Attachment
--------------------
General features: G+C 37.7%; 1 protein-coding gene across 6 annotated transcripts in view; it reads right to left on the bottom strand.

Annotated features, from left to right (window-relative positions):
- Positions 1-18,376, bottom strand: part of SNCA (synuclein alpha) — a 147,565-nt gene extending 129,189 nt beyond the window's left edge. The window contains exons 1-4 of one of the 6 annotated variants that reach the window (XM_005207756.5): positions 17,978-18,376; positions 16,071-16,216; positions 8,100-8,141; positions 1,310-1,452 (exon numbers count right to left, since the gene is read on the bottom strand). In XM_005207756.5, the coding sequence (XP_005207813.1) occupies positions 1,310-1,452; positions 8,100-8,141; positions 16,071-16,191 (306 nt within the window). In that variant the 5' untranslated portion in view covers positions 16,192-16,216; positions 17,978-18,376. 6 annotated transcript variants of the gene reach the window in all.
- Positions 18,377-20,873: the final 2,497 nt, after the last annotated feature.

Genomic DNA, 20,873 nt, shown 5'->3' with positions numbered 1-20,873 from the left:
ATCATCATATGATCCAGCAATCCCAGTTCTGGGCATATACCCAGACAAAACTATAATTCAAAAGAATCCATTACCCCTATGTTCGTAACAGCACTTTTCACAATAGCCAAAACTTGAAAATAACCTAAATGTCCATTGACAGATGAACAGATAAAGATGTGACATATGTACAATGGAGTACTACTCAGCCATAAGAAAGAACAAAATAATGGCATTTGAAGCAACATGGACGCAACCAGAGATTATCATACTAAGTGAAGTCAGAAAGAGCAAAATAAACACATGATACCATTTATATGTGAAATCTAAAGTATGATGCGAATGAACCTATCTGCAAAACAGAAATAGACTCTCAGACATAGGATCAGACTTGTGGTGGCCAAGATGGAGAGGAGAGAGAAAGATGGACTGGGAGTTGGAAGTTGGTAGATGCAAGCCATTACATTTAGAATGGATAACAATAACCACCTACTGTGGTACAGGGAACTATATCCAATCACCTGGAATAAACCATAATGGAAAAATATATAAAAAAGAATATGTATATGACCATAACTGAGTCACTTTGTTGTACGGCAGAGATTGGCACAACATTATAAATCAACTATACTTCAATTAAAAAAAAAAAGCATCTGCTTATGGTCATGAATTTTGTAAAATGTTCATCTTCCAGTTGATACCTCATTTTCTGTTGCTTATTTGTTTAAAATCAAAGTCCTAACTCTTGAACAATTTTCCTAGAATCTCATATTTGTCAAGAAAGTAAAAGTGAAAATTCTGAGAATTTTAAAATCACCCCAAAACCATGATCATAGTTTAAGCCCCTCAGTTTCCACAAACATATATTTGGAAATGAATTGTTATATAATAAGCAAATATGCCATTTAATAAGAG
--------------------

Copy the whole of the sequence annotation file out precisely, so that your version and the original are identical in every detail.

General features: G+C 37.7%; 1 protein-coding gene across 6 annotated transcripts in view; it reads right to left on the bottom strand.

Annotated features, from left to right (window-relative positions):
- Positions 1-18,376, bottom strand: part of SNCA (synuclein alpha) — a 147,565-nt gene extending 129,189 nt beyond the window's left edge. The window contains exons 1-4 of one of the 6 annotated variants that reach the window (XM_005207756.5): positions 17,978-18,376; positions 16,071-16,216; positions 8,100-8,141; positions 1,310-1,452 (exon numbers count right to left, since the gene is read on the bottom strand). In XM_005207756.5, the coding sequence (XP_005207813.1) occupies positions 1,310-1,452; positions 8,100-8,141; positions 16,071-16,191 (306 nt within the window). In that variant the 5' untranslated portion in view covers positions 16,192-16,216; positions 17,978-18,376. 6 annotated transcript variants of the gene reach the window in all.
- Positions 18,377-20,873: the final 2,497 nt, after the last annotated feature.

Genomic DNA, 20,873 nt, shown 5'->3' with positions numbered 1-20,873 from the left:
ATCATCATATGATCCAGCAATCCCAGTTCTGGGCATATACCCAGACAAAACTATAATTCAAAAGAATCCATTACCCCTATGTTCGTAACAGCACTTTTCACAATAGCCAAAACTTGAAAATAACCTAAATGTCCATTGACAGATGAACAGATAAAGATGTGACATATGTACAATGGAGTACTACTCAGCCATAAGAAAGAACAAAATAATGGCATTTGAAGCAACATGGACGCAACCAGAGATTATCATACTAAGTGAAGTCAGAAAGAGCAAAATAAACACATGATACCATTTATATGTGAAATCTAAAGTATGATGCGAATGAACCTATCTGCAAAACAGAAATAGACTCTCAGACATAGGATCAGACTTGTGGTGGCCAAGATGGAGAGGAGAGAGAAAGATGGACTGGGAGTTGGAAGTTGGTAGATGCAAGCCATTACATTTAGAATGGATAACAATAACCACCTACTGTGGTACAGGGAACTATATCCAATCACCTGGAATAAACCATAATGGAAAAATATATAAAAAAGAATATGTATATGACCATAACTGAGTCACTTTGTTGTACGGCAGAGATTGGCACAACATTATAAATCAACTATACTTCAATTAAAAAAAAAAAGCATCTGCTTATGGTCATGAATTTTGTAAAATGTTCATCTTCCAGTTGATACCTCATTTTCTGTTGCTTATTTGTTTAAAATCAAAGTCCTAACTCTTGAACAATTTTCCTAGAATCTCATATTTGTCAAGAAAGTAAAAGTGAAAATTCTGAGAATTTTAAAATCACCCCAAAACCATGATCATAGTTTAAGCCCCTCAGTTTCCACAAACATATATTTGGAAATGAATTGTTATATAATAAGCAAATATGCCATTTAATAAGAG